- Report collects tobacco trends
- IQC postdoc gives clouds a secure lining
- Friday notes
- Brandon Sweet
- Communications and Public Affairs
Report collects tobacco trends
National Non-Smoking Week comes to an end on January 21, and to coincide with this national observance, the Propel Centre for Population Health Impact at the University of Waterloo has released the 2012 edition of Tobacco Use in Canada: Patterns and Trends, which provides a high-level overview of tobacco trends in Canada. Now in its third edition, the report utilizes data from national surveys conducted by Health Canada and Statistics Canada.
“Our hope is that it will help inform those responsible for tobacco control policies, programs, advocacy, research, evaluation and surveillance to assess progress and update action plans, based on the best possible evidence about tobacco use in our country,” writes Barbara Riley, Propel’s executive director.
The report is divided into three sections: Tobacco Use Among Canadian Adults, Quitting Smoking, and Tobacco Use Among Canadian Youth. The report found:
- 16.7% of Canadians (approximately 4.7 million) were current smokers.
- Although prevalence is at an all-time low, the decline in smoking prevalence observed over the past 10 years appears to have slowed.
- Smoking prevalence was highest among younger adults (age 20-24), at 22.1%.
- Those with a secondary school education or less had double the smoking prevalence of university graduates.
- Daily smokers in Canada smoked an average of 15.1 cigarettes per day.
- Male smokers consumed approximately 3 cigarettes more per day than females. Sex differences in consumption appear to have remained fairly stable since 1999.
- Over 60% of Canadians who have ever been smokers have now quit.
- 6 in 10 smokers were seriously considering quitting in the next 6 months; 3 in 10 were considering quitting in the next month.
- 21.6% of students in grades 6-9 had ever tried a cigarette.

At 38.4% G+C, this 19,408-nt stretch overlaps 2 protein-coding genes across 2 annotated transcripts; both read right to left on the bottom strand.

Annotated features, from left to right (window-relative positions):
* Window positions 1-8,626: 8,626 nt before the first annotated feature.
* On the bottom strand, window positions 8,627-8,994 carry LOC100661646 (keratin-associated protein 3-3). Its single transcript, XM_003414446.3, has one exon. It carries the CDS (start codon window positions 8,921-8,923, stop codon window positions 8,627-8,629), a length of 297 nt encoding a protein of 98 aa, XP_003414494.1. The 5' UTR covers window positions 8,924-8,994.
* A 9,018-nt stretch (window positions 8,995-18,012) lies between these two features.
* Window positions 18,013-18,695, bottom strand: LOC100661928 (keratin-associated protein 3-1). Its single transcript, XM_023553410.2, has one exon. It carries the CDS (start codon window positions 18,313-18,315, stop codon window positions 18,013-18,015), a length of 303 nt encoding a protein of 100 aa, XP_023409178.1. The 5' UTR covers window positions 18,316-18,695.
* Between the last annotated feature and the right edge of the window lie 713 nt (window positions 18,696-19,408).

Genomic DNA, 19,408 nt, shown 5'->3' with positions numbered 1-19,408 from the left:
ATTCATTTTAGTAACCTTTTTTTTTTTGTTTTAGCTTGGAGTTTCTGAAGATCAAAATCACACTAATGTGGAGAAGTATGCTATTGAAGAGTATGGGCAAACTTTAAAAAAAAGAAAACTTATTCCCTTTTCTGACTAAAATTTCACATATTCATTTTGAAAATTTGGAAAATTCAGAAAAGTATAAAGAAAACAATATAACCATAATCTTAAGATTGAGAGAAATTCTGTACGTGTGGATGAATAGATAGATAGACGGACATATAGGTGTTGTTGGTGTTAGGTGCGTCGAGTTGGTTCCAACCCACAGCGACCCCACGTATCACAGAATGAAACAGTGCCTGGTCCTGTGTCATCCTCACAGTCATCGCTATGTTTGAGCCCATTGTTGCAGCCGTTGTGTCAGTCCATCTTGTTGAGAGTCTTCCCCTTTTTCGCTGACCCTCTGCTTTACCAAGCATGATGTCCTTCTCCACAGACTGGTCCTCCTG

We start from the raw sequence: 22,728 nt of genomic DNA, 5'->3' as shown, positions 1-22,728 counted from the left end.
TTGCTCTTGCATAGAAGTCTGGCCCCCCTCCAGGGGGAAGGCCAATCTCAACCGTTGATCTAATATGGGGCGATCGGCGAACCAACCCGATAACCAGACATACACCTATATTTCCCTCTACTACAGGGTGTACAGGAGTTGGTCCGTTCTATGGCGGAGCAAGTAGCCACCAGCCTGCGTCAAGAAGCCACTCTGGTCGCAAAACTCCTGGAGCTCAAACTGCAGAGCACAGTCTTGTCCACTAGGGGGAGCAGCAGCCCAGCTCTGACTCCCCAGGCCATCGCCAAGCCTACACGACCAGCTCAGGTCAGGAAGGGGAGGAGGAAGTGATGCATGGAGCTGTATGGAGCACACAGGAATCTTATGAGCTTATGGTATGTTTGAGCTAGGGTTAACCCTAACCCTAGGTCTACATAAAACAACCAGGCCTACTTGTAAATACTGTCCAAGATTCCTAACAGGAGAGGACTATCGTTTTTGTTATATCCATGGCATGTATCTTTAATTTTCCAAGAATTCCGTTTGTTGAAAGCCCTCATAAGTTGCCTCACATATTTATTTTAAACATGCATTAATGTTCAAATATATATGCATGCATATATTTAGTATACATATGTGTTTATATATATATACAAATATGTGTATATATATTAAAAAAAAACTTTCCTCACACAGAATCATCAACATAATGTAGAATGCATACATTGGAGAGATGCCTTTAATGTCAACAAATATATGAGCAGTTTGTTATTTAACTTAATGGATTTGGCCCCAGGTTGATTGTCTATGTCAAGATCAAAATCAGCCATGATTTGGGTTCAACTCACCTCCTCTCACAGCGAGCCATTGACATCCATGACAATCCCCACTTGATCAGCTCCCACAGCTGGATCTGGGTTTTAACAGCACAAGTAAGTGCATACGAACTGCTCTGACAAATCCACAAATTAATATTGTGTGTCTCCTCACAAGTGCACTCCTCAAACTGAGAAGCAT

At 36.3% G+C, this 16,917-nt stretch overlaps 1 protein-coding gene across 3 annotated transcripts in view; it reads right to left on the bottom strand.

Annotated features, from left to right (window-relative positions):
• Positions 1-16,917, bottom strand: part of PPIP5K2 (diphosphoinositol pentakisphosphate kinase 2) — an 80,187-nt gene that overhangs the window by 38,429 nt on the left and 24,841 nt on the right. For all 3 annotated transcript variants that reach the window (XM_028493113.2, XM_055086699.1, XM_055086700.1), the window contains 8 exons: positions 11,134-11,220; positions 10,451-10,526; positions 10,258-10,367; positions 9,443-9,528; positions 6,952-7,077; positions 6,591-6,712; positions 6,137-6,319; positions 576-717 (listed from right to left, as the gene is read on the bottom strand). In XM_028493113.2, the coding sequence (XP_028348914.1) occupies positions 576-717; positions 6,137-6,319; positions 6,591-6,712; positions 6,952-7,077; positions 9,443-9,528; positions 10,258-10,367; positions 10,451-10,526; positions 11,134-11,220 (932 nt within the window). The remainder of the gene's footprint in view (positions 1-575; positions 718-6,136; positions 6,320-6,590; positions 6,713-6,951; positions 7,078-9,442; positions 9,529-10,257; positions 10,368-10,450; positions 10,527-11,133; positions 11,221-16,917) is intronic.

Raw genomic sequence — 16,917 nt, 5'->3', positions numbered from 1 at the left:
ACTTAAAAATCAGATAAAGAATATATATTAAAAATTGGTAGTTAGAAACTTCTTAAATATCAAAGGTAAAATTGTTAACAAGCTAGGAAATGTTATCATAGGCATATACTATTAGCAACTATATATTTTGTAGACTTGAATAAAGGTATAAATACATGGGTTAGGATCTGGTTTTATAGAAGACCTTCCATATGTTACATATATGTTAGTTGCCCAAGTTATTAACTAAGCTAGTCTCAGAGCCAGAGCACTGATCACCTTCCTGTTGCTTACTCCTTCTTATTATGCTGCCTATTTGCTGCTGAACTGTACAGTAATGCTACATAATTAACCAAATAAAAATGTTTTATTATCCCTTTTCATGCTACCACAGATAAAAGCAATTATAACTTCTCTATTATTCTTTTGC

- The majority (64%) of smokers in grades 6-9 usually obtained their cigarettes from social sources.
- 12.2% of youth aged 15-19 were current smokers overall, with age-specific rates ranging from 5.0% for 15-year-olds to 17.5% for 19-year-olds.
- Daily smokers aged 15-19 smoked an average of 11.6 cigarettes per day.
For the first time, the report includes a supplement that outlines key tobacco control policy developments in Canada at both the federal and provincial levels over the past decade.
The report is available online.
IQC postdoc gives clouds a secure lining
Anne Broadbent (right), an postdoctoral fellow at the Institute for Quantum Computing, is part of an international research team to have achieved a breakthrough in perfectly secure "cloud computing" using principles of quantum mechanics.
The result, published today in the journal Science, represents a crucial step toward secure globalized quantum computing.
Quantum computers are expected to revolutionize information processing, since they are known to outperform their present-day “classical” counterparts at many tasks.
First-generation quantum computers will likely be housed in a few specialized facilities, and therefore computation will be done in the “cloud” — that is, central remote servers will be used to process and store data. Because multiple users will “outsource” their computations to these centralized facilities, protecting information security will be of paramount importance.
The new innovation achieved by researchers in Canada, Austria, Singapore and the UK is the implementation of “blind quantum computing,” which perfectly safeguards private information in this “cloud” scenario.
“This is a very strong security guarantee,” says Broadbent, who co-invented the theoretical protocol that was implanted in the recent experiments. “It holds no matter what computational power we ascribe to the ‘adversary’ attempting to spy on the communications.”
In the experiment, conducted in Vienna, data is encoded particles of light (photons), because quantum computation operations can be performed on them, and they can be transmitted over long distances. Photons are the quantum “bits,” or qubits, used for computation.
Thanks to the way the qubits are prepared and computed, an eavesdropper — or even the quantum computer itself — cannot gain any useful information without knowing the initial state. They are, in a very real sense, “blind” to the information being transmitted, and only the original user can interpret and utilize the results.
The theoretical work that led to this experimental implementation was published 2009 by Broadbent, Elham Kashefi and Joseph Fitzimons. The recent experiment in Austria was carried out by Stefanie Barz, Anton Zeilinger and Philip Walther.
“I think this collaboration is a great example of a theoretical result providing a new direction to experimental research,” Broadbent says. “I think such interactions are very positive for the future of science.”
Photo by Simon Wilson